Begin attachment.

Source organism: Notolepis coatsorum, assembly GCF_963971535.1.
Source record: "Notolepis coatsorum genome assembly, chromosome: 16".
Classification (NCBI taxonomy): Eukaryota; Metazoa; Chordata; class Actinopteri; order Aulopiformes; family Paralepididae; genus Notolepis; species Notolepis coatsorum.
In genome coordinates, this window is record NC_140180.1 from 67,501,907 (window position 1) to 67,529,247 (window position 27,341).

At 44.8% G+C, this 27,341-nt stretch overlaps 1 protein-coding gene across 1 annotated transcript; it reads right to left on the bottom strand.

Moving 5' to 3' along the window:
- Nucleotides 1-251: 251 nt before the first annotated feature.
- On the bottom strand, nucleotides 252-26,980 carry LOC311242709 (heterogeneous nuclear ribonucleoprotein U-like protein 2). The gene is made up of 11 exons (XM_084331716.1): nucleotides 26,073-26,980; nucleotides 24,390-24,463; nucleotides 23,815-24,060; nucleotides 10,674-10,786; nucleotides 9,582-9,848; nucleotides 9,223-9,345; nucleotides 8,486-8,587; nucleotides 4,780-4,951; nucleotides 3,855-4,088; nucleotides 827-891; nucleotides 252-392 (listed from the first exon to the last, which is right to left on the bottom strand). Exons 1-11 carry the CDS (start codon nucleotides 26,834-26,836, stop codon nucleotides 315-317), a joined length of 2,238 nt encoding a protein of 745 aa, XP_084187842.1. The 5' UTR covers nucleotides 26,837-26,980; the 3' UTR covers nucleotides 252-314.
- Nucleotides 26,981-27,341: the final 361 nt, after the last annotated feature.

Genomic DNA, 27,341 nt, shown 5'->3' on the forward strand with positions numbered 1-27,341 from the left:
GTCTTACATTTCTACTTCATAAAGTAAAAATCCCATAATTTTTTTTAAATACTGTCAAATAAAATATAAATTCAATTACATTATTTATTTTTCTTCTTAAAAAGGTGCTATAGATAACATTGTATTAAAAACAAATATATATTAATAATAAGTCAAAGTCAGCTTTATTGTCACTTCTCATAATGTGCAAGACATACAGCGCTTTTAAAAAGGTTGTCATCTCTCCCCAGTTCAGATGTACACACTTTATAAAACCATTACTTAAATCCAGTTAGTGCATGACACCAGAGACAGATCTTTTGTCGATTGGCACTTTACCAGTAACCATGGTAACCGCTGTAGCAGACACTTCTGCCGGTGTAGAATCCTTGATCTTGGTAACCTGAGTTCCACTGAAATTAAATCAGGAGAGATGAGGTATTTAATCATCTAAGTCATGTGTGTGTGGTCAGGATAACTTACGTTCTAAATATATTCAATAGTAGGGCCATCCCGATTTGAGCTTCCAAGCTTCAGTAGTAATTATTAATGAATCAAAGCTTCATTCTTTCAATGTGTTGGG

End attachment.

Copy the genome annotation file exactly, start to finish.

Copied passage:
Source organism: Notolepis coatsorum, assembly GCF_963971535.1.
Source record: "Notolepis coatsorum genome assembly, chromosome: 16".
Classification (NCBI taxonomy): Eukaryota; Metazoa; Chordata; class Actinopteri; order Aulopiformes; family Paralepididae; genus Notolepis; species Notolepis coatsorum.
In genome coordinates, this window is record NC_140180.1 from 67,501,907 (window position 1) to 67,529,247 (window position 27,341).

At 44.8% G+C, this 27,341-nt stretch overlaps 1 protein-coding gene across 1 annotated transcript; it reads right to left on the bottom strand.

Moving 5' to 3' along the window:
- Nucleotides 1-251: 251 nt before the first annotated feature.
- On the bottom strand, nucleotides 252-26,980 carry LOC311242709 (heterogeneous nuclear ribonucleoprotein U-like protein 2). The gene is made up of 11 exons (XM_084331716.1): nucleotides 26,073-26,980; nucleotides 24,390-24,463; nucleotides 23,815-24,060; nucleotides 10,674-10,786; nucleotides 9,582-9,848; nucleotides 9,223-9,345; nucleotides 8,486-8,587; nucleotides 4,780-4,951; nucleotides 3,855-4,088; nucleotides 827-891; nucleotides 252-392 (listed from the first exon to the last, which is right to left on the bottom strand). Exons 1-11 carry the CDS (start codon nucleotides 26,834-26,836, stop codon nucleotides 315-317), a joined length of 2,238 nt encoding a protein of 745 aa, XP_084187842.1. The 5' UTR covers nucleotides 26,837-26,980; the 3' UTR covers nucleotides 252-314.
- Nucleotides 26,981-27,341: the final 361 nt, after the last annotated feature.

Genomic DNA, 27,341 nt, shown 5'->3' on the forward strand with positions numbered 1-27,341 from the left:
GTCTTACATTTCTACTTCATAAAGTAAAAATCCCATAATTTTTTTTAAATACTGTCAAATAAAATATAAATTCAATTACATTATTTATTTTTCTTCTTAAAAAGGTGCTATAGATAACATTGTATTAAAAACAAATATATATTAATAATAAGTCAAAGTCAGCTTTATTGTCACTTCTCATAATGTGCAAGACATACAGCGCTTTTAAAAAGGTTGTCATCTCTCCCCAGTTCAGATGTACACACTTTATAAAACCATTACTTAAATCCAGTTAGTGCATGACACCAGAGACAGATCTTTTGTCGATTGGCACTTTACCAGTAACCATGGTAACCGCTGTAGCAGACACTTCTGCCGGTGTAGAATCCTTGATCTTGGTAACCTGAGTTCCACTGAAATTAAATCAGGAGAGATGAGGTATTTAATCATCTAAGTCATGTGTGTGTGGTCAGGATAACTTACGTTCTAAATATATTCAATAGTAGGGCCATCCCGATTTGAGCTTCCAAGCTTCAGTAGTAATTATTAATGAATCAAAGCTTCATTCTTTCAATGTGTTGGG